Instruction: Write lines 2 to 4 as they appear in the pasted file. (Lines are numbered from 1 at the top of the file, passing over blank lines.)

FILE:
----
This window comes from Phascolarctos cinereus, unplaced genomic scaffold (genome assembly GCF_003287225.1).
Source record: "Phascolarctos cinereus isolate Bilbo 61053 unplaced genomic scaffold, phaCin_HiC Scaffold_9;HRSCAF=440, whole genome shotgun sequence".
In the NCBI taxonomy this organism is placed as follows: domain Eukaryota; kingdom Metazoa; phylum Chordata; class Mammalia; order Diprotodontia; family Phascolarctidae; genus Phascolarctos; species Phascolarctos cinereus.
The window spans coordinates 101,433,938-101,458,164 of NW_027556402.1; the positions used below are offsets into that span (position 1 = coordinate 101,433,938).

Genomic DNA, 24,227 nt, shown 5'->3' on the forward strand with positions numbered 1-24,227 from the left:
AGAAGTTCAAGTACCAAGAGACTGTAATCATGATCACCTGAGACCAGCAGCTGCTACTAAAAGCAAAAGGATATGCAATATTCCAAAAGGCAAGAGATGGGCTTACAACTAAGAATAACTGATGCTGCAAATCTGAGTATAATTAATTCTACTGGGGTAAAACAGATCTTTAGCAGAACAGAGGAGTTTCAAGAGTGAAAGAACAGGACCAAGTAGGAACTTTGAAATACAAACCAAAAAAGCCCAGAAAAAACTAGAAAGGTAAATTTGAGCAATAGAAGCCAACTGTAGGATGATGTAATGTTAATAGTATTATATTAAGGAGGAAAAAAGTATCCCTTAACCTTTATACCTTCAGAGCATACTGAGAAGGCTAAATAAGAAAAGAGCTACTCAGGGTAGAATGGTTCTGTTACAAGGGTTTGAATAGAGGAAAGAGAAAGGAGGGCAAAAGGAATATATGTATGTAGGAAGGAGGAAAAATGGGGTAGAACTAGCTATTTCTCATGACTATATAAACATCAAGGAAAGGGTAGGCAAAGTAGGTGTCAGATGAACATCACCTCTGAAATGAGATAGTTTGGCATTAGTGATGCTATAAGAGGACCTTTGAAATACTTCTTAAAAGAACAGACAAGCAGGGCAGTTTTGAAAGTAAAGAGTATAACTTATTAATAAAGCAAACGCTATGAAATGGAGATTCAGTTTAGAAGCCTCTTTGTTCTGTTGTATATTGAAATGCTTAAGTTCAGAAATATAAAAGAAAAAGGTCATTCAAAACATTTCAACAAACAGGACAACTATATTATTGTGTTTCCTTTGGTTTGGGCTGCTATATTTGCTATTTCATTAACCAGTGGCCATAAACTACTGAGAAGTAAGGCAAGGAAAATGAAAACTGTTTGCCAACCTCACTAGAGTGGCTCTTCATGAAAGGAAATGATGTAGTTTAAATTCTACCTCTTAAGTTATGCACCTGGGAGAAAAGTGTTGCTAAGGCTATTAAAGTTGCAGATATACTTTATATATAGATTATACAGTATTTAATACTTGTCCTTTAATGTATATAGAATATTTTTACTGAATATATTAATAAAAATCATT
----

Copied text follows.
Source record: "Phascolarctos cinereus isolate Bilbo 61053 unplaced genomic scaffold, phaCin_HiC Scaffold_9;HRSCAF=440, whole genome shotgun sequence".
In the NCBI taxonomy this organism is placed as follows: domain Eukaryota; kingdom Metazoa; phylum Chordata; class Mammalia; order Diprotodontia; family Phascolarctidae; genus Phascolarctos; species Phascolarctos cinereus.
The window spans coordinates 101,433,938-101,458,164 of NW_027556402.1; the positions used below are offsets into that span (position 1 = coordinate 101,433,938).